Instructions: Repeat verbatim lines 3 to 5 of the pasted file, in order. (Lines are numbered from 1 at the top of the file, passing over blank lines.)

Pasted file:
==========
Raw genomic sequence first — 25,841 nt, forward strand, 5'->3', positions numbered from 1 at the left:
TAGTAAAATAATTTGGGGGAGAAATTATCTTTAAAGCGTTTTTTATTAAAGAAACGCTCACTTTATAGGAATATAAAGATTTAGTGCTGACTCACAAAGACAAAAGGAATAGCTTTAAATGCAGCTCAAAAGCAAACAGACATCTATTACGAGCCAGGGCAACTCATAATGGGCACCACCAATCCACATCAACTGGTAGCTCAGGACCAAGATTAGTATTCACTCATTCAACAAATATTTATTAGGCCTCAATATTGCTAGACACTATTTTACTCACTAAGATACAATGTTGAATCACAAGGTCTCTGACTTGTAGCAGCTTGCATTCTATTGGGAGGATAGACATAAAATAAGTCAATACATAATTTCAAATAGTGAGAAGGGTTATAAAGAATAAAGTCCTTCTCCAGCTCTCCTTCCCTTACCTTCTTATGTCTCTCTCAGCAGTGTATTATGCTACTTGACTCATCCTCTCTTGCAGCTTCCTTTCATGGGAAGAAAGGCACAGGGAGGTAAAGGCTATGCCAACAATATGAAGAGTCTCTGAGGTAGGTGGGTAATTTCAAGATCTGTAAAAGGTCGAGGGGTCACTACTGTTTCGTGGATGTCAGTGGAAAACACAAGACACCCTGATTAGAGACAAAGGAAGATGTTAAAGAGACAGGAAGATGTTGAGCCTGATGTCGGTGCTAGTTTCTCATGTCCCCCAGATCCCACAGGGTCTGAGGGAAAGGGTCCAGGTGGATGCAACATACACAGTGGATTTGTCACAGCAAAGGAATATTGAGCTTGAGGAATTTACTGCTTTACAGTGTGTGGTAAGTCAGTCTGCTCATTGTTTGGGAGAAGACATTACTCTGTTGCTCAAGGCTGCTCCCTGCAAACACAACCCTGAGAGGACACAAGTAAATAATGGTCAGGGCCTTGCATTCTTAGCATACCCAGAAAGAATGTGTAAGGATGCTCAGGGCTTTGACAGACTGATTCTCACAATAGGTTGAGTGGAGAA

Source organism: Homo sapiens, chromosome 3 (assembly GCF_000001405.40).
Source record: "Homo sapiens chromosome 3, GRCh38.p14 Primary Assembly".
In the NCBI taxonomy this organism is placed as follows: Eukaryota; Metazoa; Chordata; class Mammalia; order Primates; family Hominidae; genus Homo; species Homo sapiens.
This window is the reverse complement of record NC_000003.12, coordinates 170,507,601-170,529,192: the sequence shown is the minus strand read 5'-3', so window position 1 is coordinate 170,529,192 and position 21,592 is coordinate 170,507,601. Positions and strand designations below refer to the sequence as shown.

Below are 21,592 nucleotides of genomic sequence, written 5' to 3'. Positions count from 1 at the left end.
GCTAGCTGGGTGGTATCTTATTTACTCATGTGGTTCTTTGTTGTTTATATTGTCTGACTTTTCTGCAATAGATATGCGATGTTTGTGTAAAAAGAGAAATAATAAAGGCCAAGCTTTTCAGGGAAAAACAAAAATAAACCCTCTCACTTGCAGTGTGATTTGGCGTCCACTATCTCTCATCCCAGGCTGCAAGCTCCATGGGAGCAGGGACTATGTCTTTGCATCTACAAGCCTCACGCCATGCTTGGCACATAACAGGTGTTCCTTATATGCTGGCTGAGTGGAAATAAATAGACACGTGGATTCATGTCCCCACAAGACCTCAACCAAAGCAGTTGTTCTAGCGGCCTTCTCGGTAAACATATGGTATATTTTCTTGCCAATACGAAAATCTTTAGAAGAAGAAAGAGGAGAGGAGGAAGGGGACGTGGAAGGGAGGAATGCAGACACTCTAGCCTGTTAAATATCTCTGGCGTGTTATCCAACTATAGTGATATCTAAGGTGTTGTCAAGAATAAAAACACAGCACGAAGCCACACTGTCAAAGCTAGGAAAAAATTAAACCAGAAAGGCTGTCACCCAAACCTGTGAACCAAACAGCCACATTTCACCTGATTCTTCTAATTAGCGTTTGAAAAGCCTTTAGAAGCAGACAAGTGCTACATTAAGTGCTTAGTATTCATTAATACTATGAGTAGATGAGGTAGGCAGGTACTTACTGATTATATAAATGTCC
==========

Source organism: Homo sapiens, chromosome 3 (assembly GCF_000001405.40).
Source record: "Homo sapiens chromosome 3, GRCh38.p14 Primary Assembly".
In the NCBI taxonomy this organism is placed as follows: Eukaryota; Metazoa; Chordata; class Mammalia; order Primates; family Hominidae; genus Homo; species Homo sapiens.